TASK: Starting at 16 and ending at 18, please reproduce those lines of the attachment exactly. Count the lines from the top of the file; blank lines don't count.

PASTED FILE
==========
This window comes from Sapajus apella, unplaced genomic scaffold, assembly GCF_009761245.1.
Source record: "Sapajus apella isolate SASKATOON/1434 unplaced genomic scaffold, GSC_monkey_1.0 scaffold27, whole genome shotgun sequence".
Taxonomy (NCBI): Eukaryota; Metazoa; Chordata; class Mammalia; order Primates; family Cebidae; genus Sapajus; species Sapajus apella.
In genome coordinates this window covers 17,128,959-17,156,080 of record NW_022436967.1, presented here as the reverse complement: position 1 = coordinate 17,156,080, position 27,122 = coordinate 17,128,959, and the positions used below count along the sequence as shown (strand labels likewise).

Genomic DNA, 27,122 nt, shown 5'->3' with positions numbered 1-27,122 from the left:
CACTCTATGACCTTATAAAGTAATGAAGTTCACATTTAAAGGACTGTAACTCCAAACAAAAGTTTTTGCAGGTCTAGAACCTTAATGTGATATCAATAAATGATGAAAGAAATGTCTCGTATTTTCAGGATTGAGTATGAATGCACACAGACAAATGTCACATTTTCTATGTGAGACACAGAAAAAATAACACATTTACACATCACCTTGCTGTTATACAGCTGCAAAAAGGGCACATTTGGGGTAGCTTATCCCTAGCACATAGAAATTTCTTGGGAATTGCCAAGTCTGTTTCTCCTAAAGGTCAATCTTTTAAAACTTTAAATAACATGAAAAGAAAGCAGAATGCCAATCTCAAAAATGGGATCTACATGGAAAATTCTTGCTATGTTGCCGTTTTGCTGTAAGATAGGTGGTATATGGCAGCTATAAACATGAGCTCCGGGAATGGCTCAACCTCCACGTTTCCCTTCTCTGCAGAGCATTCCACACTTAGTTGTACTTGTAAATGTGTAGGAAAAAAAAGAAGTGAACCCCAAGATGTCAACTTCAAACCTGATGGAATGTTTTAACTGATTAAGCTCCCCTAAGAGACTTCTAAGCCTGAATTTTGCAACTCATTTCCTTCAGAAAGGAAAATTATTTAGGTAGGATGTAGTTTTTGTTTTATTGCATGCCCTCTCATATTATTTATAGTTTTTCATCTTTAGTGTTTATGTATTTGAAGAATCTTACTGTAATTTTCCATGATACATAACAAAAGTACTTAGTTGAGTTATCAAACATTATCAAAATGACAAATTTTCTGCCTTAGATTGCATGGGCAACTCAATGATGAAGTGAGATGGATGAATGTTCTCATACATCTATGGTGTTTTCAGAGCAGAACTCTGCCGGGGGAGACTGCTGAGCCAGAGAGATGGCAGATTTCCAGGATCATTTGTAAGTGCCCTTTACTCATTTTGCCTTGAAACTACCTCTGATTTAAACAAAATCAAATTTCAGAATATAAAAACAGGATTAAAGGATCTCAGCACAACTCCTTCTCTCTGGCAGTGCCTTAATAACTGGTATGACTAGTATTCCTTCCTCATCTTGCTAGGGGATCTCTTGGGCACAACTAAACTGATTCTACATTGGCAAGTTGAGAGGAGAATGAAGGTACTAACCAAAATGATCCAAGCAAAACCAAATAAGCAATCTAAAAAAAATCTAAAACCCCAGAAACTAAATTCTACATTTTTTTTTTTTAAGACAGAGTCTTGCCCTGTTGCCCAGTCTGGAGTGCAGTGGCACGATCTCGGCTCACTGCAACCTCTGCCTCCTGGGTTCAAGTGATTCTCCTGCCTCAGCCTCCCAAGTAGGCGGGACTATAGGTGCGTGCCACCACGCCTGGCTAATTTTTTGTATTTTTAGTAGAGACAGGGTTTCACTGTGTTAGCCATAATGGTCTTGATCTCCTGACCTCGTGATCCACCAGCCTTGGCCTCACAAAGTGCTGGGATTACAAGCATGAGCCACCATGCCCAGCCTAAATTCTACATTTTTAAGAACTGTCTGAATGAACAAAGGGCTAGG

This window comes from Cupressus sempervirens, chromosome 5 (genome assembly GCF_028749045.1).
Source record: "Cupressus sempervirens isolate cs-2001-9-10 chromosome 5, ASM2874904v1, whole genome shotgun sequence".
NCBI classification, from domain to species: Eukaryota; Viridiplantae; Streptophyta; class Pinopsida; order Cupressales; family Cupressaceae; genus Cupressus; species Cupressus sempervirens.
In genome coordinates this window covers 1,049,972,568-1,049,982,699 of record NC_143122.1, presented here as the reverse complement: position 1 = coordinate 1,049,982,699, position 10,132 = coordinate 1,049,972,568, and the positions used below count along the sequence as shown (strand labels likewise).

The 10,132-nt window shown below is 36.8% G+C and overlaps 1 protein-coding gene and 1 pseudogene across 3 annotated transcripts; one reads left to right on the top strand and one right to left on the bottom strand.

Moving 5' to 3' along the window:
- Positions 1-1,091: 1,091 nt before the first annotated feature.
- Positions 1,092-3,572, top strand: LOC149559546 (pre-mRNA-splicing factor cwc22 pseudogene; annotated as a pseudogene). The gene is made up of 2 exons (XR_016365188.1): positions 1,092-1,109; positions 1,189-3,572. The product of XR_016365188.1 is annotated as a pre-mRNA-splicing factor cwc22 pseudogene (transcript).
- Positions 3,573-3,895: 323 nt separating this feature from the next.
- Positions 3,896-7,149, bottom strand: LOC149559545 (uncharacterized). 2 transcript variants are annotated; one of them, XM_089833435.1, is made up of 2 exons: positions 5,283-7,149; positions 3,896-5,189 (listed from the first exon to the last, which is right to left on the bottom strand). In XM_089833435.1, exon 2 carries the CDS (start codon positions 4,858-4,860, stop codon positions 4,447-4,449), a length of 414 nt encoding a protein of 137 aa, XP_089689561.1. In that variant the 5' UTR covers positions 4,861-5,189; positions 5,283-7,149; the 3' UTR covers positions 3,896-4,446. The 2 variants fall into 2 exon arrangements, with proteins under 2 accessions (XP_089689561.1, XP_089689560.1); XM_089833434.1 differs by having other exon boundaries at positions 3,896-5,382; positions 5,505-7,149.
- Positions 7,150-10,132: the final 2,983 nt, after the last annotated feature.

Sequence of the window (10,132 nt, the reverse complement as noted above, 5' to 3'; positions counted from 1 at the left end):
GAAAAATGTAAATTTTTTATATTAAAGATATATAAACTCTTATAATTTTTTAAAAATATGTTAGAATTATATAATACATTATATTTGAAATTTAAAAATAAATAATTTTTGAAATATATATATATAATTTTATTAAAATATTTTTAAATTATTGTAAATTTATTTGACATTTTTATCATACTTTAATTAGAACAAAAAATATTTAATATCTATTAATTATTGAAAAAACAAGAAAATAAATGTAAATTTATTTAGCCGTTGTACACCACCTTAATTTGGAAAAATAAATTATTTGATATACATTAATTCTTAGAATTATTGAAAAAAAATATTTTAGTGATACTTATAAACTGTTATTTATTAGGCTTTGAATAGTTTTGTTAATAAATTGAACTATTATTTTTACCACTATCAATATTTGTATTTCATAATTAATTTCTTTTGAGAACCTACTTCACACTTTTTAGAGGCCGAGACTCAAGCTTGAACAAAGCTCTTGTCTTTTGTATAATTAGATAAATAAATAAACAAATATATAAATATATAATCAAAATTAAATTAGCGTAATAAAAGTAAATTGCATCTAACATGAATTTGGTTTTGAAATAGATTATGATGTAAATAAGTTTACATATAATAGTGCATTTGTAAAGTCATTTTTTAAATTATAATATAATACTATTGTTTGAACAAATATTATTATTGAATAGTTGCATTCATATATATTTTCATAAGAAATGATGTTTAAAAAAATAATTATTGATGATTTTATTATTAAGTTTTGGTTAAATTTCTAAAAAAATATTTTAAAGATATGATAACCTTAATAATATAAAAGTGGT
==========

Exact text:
- Positions 3,896-7,149, bottom strand: LOC149559545 (uncharacterized). 2 transcript variants are annotated; one of them, XM_089833435.1, is made up of 2 exons: positions 5,283-7,149; positions 3,896-5,189 (listed from the first exon to the last, which is right to left on the bottom strand). In XM_089833435.1, exon 2 carries the CDS (start codon positions 4,858-4,860, stop codon positions 4,447-4,449), a length of 414 nt encoding a protein of 137 aa, XP_089689561.1. In that variant the 5' UTR covers positions 4,861-5,189; positions 5,283-7,149; the 3' UTR covers positions 3,896-4,446. The 2 variants fall into 2 exon arrangements, with proteins under 2 accessions (XP_089689561.1, XP_089689560.1); XM_089833434.1 differs by having other exon boundaries at positions 3,896-5,382; positions 5,505-7,149.
- Positions 7,150-10,132: the final 2,983 nt, after the last annotated feature.

Sequence of the window (10,132 nt, the reverse complement as noted above, 5' to 3'; positions counted from 1 at the left end):